How To Make Your Own Sea Glass With Resin

green sea glass necklace with the caption how to make sea glass resinobsession.com

When I was younger, one of my favorite things to do at the beach was to find sea glass. Sea glass is the remains of broken bottles and jars that make their way into the ocean. After weeks to months of tumbling in the water and sand, they come back to shore with a soft and frosted finish. I remember collecting jars of the stuff. If you don’t have a beach nearby, don’t worry. Today, I’m going to show you how to make your own sea glass with resin.

You’re going to need these resin supplies:

STEP 1: Prep the mold

Spray the mold with the Castin’ Craft mold release and conditioner, and leave it to dry for at least 30 minutes.

spraying a mold release and conditioner spray on a circular resin mold

 

STEP 2:  Measure and mix the resin

Measure 1 ounce of Part A resin and 1/2 ounce of Part B hardener of your resin for crafts into separate cups. Mix them together until clear and streak-free.

If you haven’t mixed epoxy resin before, don’t feel nervous. You can learn how to mix resin and hardener in five easy steps.

plastic spoon mixing resin in clear plastic cup

 

STEP 3:  Color the resin

Drop a small amount of transparent pigment into the mix until it’s the color you want. Then, add a pinch of microglitter and combine. This is the secret to the realistic sea glass look.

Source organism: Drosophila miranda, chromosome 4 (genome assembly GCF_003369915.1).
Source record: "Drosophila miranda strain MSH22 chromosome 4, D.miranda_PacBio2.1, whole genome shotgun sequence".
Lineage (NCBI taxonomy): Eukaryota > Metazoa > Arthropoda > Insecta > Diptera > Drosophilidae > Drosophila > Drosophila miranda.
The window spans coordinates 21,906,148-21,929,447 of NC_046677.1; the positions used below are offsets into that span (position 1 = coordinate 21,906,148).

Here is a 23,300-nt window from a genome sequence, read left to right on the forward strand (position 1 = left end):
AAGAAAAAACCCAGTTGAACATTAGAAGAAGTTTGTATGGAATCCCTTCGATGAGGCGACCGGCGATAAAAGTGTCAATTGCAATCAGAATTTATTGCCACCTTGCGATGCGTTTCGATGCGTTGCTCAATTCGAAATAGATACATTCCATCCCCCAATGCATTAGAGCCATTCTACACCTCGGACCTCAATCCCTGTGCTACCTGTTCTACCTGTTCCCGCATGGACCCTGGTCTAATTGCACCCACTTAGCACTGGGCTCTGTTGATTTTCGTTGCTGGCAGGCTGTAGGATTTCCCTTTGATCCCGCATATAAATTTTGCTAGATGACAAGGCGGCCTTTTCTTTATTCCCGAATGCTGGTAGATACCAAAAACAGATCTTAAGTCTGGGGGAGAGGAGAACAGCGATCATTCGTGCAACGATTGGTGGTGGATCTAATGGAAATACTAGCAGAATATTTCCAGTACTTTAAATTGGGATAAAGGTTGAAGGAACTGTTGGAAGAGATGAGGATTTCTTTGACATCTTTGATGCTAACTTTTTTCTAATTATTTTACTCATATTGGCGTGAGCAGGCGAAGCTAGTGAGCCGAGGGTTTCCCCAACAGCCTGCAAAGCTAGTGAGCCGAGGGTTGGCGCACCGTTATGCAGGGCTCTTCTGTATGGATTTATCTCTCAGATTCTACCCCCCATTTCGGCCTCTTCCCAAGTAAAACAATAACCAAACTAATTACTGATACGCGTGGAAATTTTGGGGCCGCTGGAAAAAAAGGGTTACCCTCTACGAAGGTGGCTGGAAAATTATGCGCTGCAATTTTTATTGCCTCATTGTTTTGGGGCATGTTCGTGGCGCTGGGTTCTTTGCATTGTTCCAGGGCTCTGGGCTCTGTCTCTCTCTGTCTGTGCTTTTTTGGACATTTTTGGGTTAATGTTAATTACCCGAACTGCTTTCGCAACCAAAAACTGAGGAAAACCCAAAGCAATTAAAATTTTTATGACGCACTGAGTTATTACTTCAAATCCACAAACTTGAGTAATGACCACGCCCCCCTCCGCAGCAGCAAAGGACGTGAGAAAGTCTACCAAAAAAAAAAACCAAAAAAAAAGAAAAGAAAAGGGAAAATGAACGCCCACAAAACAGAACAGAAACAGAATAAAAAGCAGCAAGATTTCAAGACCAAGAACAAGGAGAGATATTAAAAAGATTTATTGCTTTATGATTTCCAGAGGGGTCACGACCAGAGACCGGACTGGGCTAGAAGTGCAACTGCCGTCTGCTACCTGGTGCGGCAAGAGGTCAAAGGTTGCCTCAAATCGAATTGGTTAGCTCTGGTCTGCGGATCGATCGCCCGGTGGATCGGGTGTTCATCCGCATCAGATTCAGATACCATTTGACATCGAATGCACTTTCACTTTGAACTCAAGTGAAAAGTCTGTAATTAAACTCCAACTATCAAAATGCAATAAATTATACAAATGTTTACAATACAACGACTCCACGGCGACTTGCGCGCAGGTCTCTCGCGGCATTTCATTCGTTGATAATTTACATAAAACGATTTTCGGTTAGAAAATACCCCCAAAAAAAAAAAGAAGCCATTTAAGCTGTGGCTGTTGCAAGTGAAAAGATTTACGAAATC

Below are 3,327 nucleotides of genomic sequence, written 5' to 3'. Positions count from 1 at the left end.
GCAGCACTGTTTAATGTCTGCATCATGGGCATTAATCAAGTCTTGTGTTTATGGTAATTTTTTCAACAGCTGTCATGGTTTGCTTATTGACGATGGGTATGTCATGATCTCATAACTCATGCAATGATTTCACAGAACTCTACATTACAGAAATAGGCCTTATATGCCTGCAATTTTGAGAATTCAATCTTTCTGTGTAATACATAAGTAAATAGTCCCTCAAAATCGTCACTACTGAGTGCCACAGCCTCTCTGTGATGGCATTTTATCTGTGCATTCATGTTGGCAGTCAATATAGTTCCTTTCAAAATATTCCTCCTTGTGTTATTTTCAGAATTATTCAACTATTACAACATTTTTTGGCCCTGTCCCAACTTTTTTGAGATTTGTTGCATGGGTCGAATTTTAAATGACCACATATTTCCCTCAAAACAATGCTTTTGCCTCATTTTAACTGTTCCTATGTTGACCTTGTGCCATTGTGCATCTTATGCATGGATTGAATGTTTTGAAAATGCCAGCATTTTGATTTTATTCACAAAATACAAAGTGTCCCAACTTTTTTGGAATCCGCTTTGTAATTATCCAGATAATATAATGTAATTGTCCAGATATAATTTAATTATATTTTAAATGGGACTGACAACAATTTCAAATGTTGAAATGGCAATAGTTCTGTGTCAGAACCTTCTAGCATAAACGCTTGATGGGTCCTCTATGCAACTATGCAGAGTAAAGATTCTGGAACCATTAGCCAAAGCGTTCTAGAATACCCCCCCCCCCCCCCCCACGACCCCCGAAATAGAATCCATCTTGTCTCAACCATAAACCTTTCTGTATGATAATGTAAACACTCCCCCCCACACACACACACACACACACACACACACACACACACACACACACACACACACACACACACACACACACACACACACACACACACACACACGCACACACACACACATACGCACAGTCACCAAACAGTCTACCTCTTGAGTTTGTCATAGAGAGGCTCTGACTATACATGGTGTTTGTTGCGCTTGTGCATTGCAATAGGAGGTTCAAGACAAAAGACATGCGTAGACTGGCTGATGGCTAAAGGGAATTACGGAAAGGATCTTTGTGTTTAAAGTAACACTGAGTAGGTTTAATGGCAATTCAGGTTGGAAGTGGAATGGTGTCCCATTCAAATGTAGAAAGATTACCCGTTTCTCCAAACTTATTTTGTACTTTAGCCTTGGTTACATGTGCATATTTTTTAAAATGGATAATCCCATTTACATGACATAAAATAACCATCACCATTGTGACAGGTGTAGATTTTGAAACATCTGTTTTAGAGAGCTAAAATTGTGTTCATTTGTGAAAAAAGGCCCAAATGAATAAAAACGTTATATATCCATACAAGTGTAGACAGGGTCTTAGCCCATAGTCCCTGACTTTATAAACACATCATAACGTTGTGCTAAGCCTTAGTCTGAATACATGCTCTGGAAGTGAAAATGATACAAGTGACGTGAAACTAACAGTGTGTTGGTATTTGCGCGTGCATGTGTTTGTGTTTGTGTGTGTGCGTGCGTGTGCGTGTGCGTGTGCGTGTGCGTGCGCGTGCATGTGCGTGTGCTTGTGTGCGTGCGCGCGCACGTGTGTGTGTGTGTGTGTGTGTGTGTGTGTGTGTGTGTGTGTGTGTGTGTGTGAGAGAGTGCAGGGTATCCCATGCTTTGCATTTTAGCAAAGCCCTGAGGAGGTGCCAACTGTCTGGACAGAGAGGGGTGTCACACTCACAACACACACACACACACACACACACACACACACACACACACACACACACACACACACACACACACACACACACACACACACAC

Pro tip: Search images of sea glass and keep them nearby while you add the epoxy color. This will help you get realistic-looking glass.

making sea glass coloring by adding sea green pigment dye to resin

 

STEP 4:  Add to the mold

Pour the mixture into the mold until half-full. Then and leave to partially set. For the super clear resin, this takes about 1 to 2 hours.

Pro tip: If you are using a different epoxy resin, you will need to watch your resin for the partially set phase.

pouring sea green resin into circular molds

 

STEP 5:  Remove the resin from the mold

You’re ready to work the resin when the surface is no longer a liquid, but you can dent it.

Pull the resin out of the mold with a blunt object (you can use a resin stirring stick so as not to damage your mold). You can pick off any extra bits left inside after the resin hardens completely.

scraping sea glass resin out of mold

 

STEP 6:  Shape the resin

Here’s the core step of how to make sea glass with resin so it looks like real sea glass. Tear the resin into pieces to make sea glass for small jewelry or crafts. For a decent-sized pendant, leave the blob whole. Shape the resin roughly with your hands and put it on a non-stick mat.

Don’t worry about fingerprints. This will frost the surface, which is a good thing for realism. Most of the fingerprints will disappear once the resin fully cures.

hand holding dried piece of sea glass resin

Use a rolling pin to lightly squish the piece of resin to mimic the thickness of old glass.

Important: If you’re using a rolling pin from your kitchen, don’t use it for food again. Otherwise, you can use a piece of PVC pipe for this step.

how to make sea glass resin with a rolling pin

STEP 7:  Finish curing

Leave the resin to set for at least 4-5 hours. Then, you are free to drill the resin charms and do as you wish with your faux sea glass.

completed making sea glass with resin process

Ready to learn how to make your own sea glass, but you’re hesitant to get started?

I get it. Who wants to spend an afternoon making something only to find it’s something you wouldn’t show anyone!

That’s why I wrote the PDF ebook Resin Fundamentals. I help beginners get started with the simple steps they need to make something that they can’t wait to show off. Buy now and it’ll arrive in your inbox in minutes!